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After stringing together three straight wins, the Boston Bruins began this week a point ahead of the surprising Florida Panthers for the final wild card spot in the Eastern Conference. A week ago though, it appeared the sky was falling for the Bruins. They were looking in from the outside of the Eastern Conference playoff race; trade rumors were swirling around the team, and then-new CEO of Delaware North Boston Holdings, Charlie Jacobs, decided to drop some bombs in the press conference announcing his new position with his dad’s company.
“I’d say without question this has been a very disappointing year,” Jacobs said. “It’s unacceptable the way this team has performed, given the amount of time, money, and effort that’s been spent on this team, to see it deliver the way it has is unacceptable.”
Jacobs went on to say that the entire team — including the management and coaching staff — are under evaluation and promised changes if things didn’t turn around soon.
“I can just tell you at the moment this is a very fluid situation that is being monitored very closely,” he said. “I don’t have any answers for why we’re underperforming. If I did, I would have tried to fix them long ago. We’re still evaluating where this club is at, where our shortcomings are. That’s going back to my consultative process of trying to really figure out amongst the group where we can right this ship.
“For us to be a team that’s out of the playoffs is absolutely unacceptable. And everybody in these executive offices is aware of how I feel and they feel the same way, which brings us to this evaluation process, which is fluid right now. I can’t say at any moment we have a final decision other than to say that it’s an utter disappointment and failure. Complete failure.”
Whether those comments lit a fire under the collective behinds of the Bruins players and motivated them to get their acts together over the last three games will probably never be known for sure. But one thing seems to remain a constant with the Bruins and that is every time their coach Claude Julien comes under fire from his superiors, the media, and the fans, they seem to unite and play better for him. That is why regardless of how the rest of this season goes, don’t expect any changes behind the bench for the Bruins. That’s not to say that a coaching change couldn’t occur in the offseason, but for now and until the Bruins’ 2014-15 season finishes, the coach — who led them to the Stanley Cup finals twice in the last four seasons, winning the Cup in 2011 — will remain bench boss.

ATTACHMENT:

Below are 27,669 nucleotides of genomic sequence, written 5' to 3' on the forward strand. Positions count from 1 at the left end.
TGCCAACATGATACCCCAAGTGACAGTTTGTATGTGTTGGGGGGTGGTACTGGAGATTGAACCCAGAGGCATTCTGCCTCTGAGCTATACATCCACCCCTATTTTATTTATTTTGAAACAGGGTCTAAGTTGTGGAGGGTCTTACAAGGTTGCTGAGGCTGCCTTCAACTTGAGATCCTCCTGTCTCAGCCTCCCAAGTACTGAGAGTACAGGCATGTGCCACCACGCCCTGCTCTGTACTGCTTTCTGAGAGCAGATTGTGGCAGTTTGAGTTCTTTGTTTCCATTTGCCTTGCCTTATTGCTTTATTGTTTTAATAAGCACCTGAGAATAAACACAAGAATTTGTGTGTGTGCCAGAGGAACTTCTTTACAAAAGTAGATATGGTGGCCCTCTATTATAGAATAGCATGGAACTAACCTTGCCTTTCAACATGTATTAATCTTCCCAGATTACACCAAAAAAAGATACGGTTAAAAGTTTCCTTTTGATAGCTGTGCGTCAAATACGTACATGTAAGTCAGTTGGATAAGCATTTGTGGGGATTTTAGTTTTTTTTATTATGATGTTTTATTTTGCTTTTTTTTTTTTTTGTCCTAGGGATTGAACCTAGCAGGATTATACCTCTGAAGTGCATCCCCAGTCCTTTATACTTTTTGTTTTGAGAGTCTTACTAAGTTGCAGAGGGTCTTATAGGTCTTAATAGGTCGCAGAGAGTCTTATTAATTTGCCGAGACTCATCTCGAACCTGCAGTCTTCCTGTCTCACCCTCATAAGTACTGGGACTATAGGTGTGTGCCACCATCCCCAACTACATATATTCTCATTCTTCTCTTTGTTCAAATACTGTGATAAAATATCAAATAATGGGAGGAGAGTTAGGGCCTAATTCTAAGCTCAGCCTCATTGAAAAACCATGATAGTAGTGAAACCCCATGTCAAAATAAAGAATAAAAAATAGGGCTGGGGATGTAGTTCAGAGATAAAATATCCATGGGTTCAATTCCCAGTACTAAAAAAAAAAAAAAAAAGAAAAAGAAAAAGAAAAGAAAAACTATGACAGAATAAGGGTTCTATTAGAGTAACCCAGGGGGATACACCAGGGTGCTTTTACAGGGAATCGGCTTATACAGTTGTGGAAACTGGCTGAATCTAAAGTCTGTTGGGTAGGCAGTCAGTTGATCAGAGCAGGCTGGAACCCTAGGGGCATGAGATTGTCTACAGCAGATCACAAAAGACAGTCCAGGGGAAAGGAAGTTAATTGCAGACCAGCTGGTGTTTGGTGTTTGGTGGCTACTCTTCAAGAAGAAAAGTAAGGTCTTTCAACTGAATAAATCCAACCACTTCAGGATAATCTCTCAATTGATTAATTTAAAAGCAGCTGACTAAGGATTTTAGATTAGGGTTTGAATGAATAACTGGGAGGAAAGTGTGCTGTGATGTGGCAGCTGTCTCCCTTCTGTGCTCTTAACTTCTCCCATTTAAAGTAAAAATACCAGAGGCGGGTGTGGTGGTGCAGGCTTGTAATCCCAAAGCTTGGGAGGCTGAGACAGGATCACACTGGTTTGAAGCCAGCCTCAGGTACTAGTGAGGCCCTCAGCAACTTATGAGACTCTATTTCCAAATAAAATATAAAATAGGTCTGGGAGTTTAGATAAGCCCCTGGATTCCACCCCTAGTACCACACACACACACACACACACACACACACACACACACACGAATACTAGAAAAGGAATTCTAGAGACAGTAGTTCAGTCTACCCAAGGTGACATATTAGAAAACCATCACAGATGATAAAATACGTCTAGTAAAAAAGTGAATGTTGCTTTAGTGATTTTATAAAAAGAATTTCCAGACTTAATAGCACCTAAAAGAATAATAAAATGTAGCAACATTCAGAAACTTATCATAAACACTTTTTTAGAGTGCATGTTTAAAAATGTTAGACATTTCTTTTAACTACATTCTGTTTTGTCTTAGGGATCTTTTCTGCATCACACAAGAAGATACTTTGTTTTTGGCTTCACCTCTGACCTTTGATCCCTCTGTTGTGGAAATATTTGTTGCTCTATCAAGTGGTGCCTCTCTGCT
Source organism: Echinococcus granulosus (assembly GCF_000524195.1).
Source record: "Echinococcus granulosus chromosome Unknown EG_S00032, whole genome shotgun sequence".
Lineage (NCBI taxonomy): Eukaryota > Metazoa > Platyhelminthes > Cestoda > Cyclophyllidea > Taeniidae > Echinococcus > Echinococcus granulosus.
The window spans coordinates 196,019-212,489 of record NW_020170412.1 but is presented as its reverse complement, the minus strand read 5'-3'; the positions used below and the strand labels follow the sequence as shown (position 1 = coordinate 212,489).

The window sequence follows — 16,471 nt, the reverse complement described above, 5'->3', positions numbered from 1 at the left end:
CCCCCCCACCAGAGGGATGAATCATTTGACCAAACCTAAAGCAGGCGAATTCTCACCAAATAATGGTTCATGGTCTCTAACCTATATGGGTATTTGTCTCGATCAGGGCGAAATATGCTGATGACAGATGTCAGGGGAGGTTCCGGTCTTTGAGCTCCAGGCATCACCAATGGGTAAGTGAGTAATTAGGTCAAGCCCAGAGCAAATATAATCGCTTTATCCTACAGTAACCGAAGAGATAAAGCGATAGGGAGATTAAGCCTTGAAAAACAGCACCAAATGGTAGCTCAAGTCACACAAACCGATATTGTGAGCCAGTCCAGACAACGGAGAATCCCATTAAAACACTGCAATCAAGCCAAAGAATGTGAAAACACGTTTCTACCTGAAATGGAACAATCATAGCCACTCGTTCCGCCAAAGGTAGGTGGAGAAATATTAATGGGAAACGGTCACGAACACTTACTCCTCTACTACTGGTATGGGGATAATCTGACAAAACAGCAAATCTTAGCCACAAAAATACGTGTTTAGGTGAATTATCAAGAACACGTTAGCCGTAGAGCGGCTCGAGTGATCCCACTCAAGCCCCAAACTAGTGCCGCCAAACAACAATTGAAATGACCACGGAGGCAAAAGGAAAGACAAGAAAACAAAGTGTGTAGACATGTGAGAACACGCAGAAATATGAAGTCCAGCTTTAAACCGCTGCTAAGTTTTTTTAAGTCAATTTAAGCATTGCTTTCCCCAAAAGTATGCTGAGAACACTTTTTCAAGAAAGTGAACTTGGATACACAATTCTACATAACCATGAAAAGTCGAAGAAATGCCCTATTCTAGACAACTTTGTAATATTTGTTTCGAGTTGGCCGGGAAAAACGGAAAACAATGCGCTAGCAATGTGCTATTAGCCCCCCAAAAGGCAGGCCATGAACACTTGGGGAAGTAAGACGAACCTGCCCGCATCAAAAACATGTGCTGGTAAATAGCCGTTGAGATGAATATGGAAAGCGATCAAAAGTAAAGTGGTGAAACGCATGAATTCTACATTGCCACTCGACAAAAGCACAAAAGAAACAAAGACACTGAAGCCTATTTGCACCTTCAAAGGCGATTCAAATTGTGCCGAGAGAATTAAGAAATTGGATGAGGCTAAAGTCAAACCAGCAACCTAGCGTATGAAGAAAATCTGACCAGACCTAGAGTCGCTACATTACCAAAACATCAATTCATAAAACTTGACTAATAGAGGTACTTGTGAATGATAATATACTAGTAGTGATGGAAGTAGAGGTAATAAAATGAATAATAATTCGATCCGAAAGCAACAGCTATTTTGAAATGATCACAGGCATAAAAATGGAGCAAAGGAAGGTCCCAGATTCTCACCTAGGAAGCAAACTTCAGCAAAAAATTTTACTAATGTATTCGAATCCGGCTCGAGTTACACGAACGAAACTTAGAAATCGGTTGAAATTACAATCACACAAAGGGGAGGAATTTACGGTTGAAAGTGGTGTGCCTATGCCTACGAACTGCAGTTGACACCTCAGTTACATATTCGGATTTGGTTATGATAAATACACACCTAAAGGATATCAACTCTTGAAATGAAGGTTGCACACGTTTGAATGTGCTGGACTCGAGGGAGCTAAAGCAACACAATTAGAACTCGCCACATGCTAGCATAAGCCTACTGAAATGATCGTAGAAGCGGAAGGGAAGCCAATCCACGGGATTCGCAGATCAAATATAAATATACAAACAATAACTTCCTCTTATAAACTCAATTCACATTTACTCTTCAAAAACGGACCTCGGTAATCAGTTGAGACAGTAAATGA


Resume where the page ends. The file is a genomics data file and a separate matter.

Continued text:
“Julien isn’t the issue in Boston and really never has been when things go wrong,” one league executive told Murph’s Musings Monday morning. “Have he and others in the organization butted heads on team philosophies and systems? Yes of course. What coach and his colleagues don’t? But regardless of the different opinions that may be there, his track record speaks for itself and there isn’t a team in need of a coaching change that wouldn’t pounce on him if he became available. The truth is he won’t though and that’s because the Jacobs, [Cam] Neely and everyone there knows they’ve been hampered by injuries, the cap, and yes, their big guns underachieving. To them it’s the players that are on notice now and apparently they may finally be figuring that out.”
But even if they have figured that out, the belief is that general manager Peter Chiarelli will not pull back from his relentless pursuit of more scoring. As many reports claimed last week, Chiarelli has had constant dialogue with the Arizona Coyotes regarding Antoine Vermette. Vermette — a unrestricted free agent this summer — told Bruce Garrioch of the Ottawa Sun he’d like to remain in the desert but knows that the Coyotes may have to deal him. So that’s definitely a situation Bruins fans should keep an eye on.
Another league source told Murph’s Musings that the Bruins are also monitoring what the next moves may be in Edmonton where GM Craig MacTavish has let it be known he is open for business and pretty much everyone on the Oilers is available for the right price. The same source also said to keep an eye on the Minnesota Wild and the Ottawa Senators — the latter of whom Chiarelli worked for before arriving in Boston in the summer of 2006 — who are both teams that are on the verge of becoming sellers.
Another league source said he’d be “shocked” if the Bruins decided to move Milan Lucic but he wouldn’t be surprised if the Bruins were indeed pondering the future of the rugged winger in Boston a bit because with Lucic becoming a unrestricted free agent in the summer of 2016, they don’t want to be trying to deal him at the 2016 trade deadline.
“Look at what happened with the Islanders waiting to trade [Thomas] Vanek and getting hardly anything in return because he was so close to free agency and let it be known he would test the market,” the source pointed out. “That’s the one thing you don’t want to happen. So no matter what, they want to go into next season knowing what they’re doing with Lucic. But I don’t see him being dealt now.”
But again, Julien bashers shouldn’t hold their breath because while to roster will likely look different after the March 2 trade deadline, the man behind the bench in Boston won’t.